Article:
"It's not something that you should really mess around with," Daigneault told reporters Tuesday. "If we got aggressive with him, it could compromise him long term, which makes no sense for us for a player that is as important to our franchise as he is."
The coach offered a blunt assessment of Gilgeous-Alexander's prognosis after announcing the guard would be out for an extended period of time in late March.
"I don't want to say long term because that's vague, but it's not day to day," Daigneault said. "This is an injury that we now need to take a look at. The other ones were maintenance. This is what we were trying to avoid. This is why we were being so cautious."
Despite that caution, SGA's return is still going to take some time.
It comes at a brutal cost for Oklahoma City, which saw Gilgeous-Alexander begin to make a star turn in 2020-21 while averaging 23.7 points, 5.9 assists and 4.7 rebounds in 35 games. The Thunder were never going to contend in the Western Conference this season, but the emergence of Gilgeous-Alexander was a legitimate bright spot for the franchise.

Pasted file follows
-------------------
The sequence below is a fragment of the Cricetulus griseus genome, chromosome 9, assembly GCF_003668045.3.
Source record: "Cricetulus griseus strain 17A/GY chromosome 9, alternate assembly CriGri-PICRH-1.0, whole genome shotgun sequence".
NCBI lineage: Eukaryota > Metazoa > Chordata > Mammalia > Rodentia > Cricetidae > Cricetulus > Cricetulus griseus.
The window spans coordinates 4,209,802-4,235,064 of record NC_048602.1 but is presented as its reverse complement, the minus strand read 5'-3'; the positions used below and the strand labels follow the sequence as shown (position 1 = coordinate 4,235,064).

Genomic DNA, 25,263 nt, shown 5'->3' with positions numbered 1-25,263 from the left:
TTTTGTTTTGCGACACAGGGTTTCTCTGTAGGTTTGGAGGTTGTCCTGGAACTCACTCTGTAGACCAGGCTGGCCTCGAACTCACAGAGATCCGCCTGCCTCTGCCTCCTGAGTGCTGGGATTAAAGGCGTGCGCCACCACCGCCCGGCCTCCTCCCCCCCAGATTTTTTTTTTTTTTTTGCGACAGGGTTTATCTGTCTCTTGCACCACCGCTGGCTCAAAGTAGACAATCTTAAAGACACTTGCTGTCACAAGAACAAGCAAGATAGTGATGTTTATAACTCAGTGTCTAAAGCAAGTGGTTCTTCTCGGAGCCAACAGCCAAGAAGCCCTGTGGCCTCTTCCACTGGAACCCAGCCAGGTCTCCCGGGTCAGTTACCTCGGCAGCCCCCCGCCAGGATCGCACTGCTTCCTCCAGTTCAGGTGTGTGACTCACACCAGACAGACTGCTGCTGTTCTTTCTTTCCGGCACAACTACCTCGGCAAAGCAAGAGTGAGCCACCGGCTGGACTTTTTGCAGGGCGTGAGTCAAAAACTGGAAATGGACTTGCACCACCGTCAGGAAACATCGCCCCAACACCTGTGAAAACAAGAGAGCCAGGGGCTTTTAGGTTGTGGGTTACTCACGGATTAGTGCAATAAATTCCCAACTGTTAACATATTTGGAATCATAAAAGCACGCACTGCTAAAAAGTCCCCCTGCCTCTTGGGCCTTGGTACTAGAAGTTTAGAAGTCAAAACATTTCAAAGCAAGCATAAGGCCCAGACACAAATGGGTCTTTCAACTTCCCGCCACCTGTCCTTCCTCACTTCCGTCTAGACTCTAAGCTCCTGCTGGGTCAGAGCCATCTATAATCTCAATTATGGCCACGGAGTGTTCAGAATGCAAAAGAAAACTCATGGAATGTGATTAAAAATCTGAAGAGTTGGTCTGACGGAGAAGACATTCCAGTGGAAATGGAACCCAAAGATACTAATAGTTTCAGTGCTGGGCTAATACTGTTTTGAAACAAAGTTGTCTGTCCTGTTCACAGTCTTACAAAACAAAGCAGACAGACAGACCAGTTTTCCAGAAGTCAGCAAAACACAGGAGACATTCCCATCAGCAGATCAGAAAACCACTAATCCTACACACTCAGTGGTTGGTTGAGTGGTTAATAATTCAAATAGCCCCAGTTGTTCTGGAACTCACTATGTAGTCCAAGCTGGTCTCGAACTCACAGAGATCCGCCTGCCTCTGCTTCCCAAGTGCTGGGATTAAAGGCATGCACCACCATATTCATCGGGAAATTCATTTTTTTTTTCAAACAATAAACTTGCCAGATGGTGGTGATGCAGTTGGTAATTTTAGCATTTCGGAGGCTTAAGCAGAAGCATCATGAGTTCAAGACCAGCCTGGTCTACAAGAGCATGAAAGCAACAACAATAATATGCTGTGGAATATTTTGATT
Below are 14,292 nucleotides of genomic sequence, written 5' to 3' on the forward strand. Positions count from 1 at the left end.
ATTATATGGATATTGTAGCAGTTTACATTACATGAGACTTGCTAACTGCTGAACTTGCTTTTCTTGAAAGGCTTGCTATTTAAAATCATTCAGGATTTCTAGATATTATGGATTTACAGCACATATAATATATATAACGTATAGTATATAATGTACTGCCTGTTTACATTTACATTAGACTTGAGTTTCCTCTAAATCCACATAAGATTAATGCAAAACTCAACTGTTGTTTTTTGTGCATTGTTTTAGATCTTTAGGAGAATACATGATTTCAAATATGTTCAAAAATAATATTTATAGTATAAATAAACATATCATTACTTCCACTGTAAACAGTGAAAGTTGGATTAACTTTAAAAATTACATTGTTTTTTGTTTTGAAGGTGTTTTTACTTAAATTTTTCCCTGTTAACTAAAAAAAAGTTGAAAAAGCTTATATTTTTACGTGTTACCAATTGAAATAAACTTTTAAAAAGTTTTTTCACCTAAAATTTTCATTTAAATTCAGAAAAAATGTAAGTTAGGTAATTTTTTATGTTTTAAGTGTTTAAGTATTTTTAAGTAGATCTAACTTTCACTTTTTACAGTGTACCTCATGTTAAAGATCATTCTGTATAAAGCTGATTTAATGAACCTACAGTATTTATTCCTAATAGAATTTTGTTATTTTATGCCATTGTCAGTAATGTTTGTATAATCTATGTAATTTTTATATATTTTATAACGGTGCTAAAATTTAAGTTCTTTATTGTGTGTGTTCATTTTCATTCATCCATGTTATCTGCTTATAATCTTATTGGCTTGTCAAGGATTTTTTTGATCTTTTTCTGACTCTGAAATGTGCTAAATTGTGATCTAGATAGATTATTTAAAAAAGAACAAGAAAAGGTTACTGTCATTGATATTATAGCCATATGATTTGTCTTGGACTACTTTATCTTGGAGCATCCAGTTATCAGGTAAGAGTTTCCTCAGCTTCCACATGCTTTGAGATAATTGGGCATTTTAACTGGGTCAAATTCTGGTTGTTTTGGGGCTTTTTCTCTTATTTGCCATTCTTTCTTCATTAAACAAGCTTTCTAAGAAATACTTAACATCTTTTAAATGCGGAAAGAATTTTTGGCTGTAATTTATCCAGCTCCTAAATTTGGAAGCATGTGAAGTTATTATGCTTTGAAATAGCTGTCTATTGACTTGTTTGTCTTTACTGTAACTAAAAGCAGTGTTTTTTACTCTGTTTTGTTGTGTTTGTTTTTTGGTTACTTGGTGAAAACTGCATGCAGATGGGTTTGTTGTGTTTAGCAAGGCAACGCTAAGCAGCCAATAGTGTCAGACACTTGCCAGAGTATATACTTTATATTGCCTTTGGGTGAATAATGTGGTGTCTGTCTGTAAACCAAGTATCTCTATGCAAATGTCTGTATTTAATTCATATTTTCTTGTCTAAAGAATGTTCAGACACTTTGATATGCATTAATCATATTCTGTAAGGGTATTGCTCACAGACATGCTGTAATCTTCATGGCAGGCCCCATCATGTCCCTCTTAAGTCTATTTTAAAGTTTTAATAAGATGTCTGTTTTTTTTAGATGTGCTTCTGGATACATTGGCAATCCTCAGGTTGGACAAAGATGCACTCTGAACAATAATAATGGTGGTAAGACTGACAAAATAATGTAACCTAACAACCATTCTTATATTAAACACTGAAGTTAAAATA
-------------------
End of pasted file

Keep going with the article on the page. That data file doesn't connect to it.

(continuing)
Instead, look for Daigneault to keep doling out additional minutes to Theo Maledon, Svi Mykhailiuk and Ty Jerome.
The sooner SGA returns, the better for Oklahoma City's long-term plans, but with just seven games left, there's no reason to put him back on the floor unless he's fully healed.